© New Zealand Broadcasting School 2019

St Albans residents fight 'losing battle'

Nathan Morton
Martin Meehan
Kidd's Cakes and Bakery founder Martin Meehan. Nathan Morton

"You can say 'no', but they'll go through with it anyway," says frustrated resident as Northern Corridor ploughs ahead.

It's been almost half a century since the New Zealand Transport Agency proposed the "Northern Corridor" to ease the traffic flow in and out of Christchurch from north of the city. Two years ago, the proposal became a reality.

St Albans business owner and resident Martin Meehan said he was fighting a losing battle to save his neighborhood.

"Consultations are one thing, whether or not you actually listen is another thing altogether," Meehan said.

The Kidd's Cakes and Bakery founder said he had been fighting the Northern Corridor plan since the 1990s.

But construction is now under way on Cranford St where Meehan's business is located.

Kidd's bakery
Kidd's Cakes and Bakery on Cranford St, St Albans. Nathan Morton

Meehan said he felt as if decades of petitioning against the road had been ignored. The hearings and consultations were being treated as nothing more than a formality, he said.

"I haven't seen any change after two rounds of consultation. Residents and neighbours seem to be getting the dirty end of the stick in all this. I haven't seen any money coming in from Waimakiri, but apparently I'm not allowed to say that because you're meant to see the big picture and take one for the team."

Meehan said the Christchurch City Council had shown a lack of care for safety in the planning. He had asked for a safety audit on Innes Rd, but was told it wasn't necessary.

"I don’t think the council wants to take the small details into account. Everything's sort of brushed over. The council's been put in a difficult spot. It's putting square pegs into round holes."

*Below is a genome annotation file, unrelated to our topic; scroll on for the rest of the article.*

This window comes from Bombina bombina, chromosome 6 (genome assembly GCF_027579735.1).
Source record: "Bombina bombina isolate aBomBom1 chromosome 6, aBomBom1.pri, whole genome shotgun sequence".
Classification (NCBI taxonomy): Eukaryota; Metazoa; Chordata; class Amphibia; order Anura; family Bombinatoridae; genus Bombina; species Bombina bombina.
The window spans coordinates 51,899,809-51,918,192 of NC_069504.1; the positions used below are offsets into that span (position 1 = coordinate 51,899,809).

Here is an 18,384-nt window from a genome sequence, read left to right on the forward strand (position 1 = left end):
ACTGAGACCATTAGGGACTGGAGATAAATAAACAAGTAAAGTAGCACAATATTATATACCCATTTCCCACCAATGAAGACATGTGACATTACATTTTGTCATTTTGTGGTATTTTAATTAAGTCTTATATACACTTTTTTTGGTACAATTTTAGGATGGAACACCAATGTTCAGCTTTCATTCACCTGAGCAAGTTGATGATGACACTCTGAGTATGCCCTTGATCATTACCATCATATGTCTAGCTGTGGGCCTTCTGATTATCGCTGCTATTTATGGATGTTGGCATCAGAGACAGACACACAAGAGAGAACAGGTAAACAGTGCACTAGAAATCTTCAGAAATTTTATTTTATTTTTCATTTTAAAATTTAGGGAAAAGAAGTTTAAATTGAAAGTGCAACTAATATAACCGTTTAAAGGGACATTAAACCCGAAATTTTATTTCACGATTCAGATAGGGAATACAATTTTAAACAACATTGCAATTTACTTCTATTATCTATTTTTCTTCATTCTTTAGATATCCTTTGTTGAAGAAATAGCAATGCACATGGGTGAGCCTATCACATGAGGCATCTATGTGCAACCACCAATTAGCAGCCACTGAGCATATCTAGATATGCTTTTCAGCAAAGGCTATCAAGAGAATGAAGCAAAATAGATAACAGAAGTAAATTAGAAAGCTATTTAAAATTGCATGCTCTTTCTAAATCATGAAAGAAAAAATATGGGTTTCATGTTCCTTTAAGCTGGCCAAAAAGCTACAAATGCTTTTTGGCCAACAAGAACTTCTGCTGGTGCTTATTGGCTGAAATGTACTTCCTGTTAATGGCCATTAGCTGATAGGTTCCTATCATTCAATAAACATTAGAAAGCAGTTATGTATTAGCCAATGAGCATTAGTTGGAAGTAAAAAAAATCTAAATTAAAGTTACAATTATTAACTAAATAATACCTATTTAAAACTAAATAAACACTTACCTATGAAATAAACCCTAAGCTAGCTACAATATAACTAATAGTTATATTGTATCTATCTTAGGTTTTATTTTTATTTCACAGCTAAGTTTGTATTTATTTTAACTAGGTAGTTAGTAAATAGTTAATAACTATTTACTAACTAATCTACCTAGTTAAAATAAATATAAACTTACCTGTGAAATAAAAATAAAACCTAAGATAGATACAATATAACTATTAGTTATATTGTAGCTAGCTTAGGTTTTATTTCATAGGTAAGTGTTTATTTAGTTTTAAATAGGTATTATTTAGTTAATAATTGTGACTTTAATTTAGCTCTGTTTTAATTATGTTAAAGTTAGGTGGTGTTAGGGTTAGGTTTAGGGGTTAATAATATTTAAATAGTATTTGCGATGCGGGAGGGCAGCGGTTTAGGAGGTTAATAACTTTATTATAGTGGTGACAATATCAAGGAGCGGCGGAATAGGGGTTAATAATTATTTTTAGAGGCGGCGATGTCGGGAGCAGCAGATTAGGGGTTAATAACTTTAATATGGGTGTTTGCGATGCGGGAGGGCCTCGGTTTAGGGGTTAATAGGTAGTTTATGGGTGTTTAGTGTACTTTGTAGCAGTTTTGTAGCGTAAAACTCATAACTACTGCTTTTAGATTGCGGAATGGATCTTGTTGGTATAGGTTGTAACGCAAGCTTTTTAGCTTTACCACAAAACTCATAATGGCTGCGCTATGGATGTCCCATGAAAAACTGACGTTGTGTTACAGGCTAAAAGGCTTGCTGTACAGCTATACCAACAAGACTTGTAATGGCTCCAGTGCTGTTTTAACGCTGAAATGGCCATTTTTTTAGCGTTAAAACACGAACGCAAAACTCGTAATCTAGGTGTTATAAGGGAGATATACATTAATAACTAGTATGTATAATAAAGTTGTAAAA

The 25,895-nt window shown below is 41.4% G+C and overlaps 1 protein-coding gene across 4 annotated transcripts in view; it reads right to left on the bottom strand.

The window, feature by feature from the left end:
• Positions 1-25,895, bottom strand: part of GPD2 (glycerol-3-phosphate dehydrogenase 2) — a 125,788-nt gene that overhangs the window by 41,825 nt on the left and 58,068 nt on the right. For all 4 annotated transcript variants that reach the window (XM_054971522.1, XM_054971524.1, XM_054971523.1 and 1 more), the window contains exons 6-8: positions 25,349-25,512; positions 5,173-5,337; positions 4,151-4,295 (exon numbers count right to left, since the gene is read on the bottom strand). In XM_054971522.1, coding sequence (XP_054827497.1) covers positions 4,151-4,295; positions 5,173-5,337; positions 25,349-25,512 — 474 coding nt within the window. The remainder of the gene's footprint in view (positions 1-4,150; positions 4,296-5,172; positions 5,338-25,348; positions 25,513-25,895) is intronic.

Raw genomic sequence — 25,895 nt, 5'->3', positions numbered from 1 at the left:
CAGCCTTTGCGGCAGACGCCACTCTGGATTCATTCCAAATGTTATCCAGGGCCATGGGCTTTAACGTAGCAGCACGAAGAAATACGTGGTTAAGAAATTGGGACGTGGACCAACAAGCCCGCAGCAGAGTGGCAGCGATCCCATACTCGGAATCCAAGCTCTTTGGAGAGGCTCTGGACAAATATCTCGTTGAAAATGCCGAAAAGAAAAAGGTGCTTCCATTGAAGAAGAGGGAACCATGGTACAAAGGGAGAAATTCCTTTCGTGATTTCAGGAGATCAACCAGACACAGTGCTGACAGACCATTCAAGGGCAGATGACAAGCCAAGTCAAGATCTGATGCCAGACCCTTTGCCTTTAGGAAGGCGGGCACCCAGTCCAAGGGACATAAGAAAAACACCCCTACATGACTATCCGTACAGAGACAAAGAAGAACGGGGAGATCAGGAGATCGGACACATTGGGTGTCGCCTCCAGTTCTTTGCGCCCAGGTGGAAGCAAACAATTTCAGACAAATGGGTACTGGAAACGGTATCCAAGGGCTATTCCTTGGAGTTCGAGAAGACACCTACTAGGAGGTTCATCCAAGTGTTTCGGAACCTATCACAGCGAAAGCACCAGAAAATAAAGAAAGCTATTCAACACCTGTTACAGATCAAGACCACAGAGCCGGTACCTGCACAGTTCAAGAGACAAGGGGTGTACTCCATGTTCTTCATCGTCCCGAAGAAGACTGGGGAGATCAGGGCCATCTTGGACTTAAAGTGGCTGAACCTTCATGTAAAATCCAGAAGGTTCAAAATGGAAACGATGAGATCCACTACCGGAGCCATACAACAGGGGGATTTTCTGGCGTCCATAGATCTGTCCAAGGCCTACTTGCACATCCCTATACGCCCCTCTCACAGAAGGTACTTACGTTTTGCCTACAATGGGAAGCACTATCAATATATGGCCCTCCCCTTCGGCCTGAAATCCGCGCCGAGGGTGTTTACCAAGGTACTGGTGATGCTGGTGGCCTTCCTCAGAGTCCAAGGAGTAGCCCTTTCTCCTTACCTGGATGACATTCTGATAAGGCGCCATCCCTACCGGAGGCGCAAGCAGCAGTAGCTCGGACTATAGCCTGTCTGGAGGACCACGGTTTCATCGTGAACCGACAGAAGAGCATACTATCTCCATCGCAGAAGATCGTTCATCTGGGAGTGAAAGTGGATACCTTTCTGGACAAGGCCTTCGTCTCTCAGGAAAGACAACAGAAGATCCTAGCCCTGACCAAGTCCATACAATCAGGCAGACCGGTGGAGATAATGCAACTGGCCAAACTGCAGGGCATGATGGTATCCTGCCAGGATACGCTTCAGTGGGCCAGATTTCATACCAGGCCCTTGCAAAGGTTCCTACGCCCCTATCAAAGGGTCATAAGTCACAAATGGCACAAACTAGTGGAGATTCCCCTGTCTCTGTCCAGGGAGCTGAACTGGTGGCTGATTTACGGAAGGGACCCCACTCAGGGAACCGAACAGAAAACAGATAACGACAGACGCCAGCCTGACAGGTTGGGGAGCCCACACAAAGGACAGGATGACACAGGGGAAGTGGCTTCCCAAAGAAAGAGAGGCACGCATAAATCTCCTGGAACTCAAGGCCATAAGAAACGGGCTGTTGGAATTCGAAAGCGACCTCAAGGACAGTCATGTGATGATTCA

Edwina Eichholtz is another St Albans resident affected by the Northern Corridor.

edwina eichholtz
Cranford St resident Edwina Eichholtz has already had to move because of a roading development. Nathan Morton

Mrs Eichholtz has lived on Cranford Street for 40 years. About 10 years ago, she received a letter from the government asking if she would sell a portion of her land.

"The motorway isn't a good idea, so I didn't want to sell. I want to stay in my home. You can say 'no', but they'll go through with it anyway," Mrs Eichholtz said. 

"The council just don't listen properly. They only push their own ideas. I don't think they care about us very much."

Mrs Eichholtz has already chosen to move once before. She lived on Madras St, which was planned to become a highway. She was "furious" with the plan, and had never imagined she would go through it again.

"[The council] would probably never listen to me. I think they have more priority over traffic than us, which makes me feel very sad."

According to Mrs Eichholtz's son Vince, there's a lack of pull from the residents to make submissions against the motorway, as they fail to see the point.

"When I spoke to residents about writing submissions, most of them simply couldn't be bothered. They don't see the point of it," he said.

"The motorway is a 1970s absurdity. It's the resident's responsibility to speak up, but the fact they aren't being heard is a barrier in that."